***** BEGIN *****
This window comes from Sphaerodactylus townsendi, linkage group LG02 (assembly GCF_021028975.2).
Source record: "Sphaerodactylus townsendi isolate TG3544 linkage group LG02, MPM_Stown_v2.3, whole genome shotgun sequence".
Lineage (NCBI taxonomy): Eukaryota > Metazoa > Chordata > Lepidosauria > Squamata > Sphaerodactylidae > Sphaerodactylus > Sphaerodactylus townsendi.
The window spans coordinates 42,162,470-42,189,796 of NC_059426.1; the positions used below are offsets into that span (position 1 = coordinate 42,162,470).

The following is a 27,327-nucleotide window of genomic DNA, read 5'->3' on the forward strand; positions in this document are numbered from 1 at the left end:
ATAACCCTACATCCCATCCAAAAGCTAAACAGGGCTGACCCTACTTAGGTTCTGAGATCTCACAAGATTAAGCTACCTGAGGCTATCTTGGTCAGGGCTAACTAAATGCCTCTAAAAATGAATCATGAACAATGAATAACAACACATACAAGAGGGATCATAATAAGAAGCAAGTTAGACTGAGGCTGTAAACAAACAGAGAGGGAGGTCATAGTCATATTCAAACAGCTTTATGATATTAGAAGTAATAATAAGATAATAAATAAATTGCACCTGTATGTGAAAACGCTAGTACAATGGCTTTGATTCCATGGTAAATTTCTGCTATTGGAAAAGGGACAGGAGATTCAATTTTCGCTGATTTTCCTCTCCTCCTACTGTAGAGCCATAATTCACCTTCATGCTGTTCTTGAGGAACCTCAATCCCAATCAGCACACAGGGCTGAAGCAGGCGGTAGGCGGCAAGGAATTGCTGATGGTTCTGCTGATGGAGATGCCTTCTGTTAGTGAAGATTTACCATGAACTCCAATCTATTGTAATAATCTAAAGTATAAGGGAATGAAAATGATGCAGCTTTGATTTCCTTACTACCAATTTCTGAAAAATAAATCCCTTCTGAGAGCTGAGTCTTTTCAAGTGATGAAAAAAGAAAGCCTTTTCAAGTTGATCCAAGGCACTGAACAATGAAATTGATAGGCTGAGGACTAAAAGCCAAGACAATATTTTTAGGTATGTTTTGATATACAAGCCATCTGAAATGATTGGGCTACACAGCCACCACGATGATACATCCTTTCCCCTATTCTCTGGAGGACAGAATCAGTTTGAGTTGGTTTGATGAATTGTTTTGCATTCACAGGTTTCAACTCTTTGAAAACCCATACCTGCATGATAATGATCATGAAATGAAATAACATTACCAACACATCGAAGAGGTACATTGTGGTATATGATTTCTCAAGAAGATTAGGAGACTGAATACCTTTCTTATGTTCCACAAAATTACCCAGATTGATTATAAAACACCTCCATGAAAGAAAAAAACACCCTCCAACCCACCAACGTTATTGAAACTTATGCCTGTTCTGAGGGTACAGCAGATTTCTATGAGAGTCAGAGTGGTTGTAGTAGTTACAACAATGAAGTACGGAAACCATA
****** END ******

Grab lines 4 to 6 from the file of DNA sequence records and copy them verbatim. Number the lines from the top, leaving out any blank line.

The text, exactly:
The window spans coordinates 42,162,470-42,189,796 of NC_059426.1; the positions used below are offsets into that span (position 1 = coordinate 42,162,470).

The following is a 27,327-nucleotide window of genomic DNA, read 5'->3' on the forward strand; positions in this document are numbered from 1 at the left end:
ATAACCCTACATCCCATCCAAAAGCTAAACAGGGCTGACCCTACTTAGGTTCTGAGATCTCACAAGATTAAGCTACCTGAGGCTATCTTGGTCAGGGCTAACTAAATGCCTCTAAAAATGAATCATGAACAATGAATAACAACACATACAAGAGGGATCATAATAAGAAGCAAGTTAGACTGAGGCTGTAAACAAACAGAGAGGGAGGTCATAGTCATATTCAAACAGCTTTATGATATTAGAAGTAATAATAAGATAATAAATAAATTGCACCTGTATGTGAAAACGCTAGTACAATGGCTTTGATTCCATGGTAAATTTCTGCTATTGGAAAAGGGACAGGAGATTCAATTTTCGCTGATTTTCCTCTCCTCCTACTGTAGAGCCATAATTCACCTTCATGCTGTTCTTGAGGAACCTCAATCCCAATCAGCACACAGGGCTGAAGCAGGCGGTAGGCGGCAAGGAATTGCTGATGGTTCTGCTGATGGAGATGCCTTCTGTTAGTGAAGATTTACCATGAACTCCAATCTATTGTAATAATCTAAAGTATAAGGGAATGAAAATGATGCAGCTTTGATTTCCTTACTACCAATTTCTGAAAAATAAATCCCTTCTGAGAGCTGAGTCTTTTCAAGTGATGAAAAAAGAAAGCCTTTTCAAGTTGATCCAAGGCACTGAACAATGAAATTGATAGGCTGAGGACTAAAAGCCAAGACAATATTTTTAGGTATGTTTTGATATACAAGCCATCTGAAATGATTGGGCTACACAGCCACCACGATGATACATCCTTTCCCCTATTCTCTGGAGGACAGAATCAGTTTGAGTTGGTTTGATGAATTGTTTTGCATTCACAGGTTTCAACTCTTTGAAAACCCATACCTGCATGATAATGATCATGAAATGAAATAACATTACCAACACATCGAAGAGGTACATTGTGGTATATGATTTCTCAAGAAGATTAGGAGACTGAATACCTTTCTTATGTTCCACAAAATTACCCAGATTGATTATAAAACACCTCCATGAAAGAAAAAAACACCCTCCAACCCACCAACGTTATTGAAACTTATGCCTGTTCTGAGGGTACAGCAGATTTCTATGAGAGTCAGAGTGGTTGTAGTAGTTACAACAATGAAGTACGGAAACCATA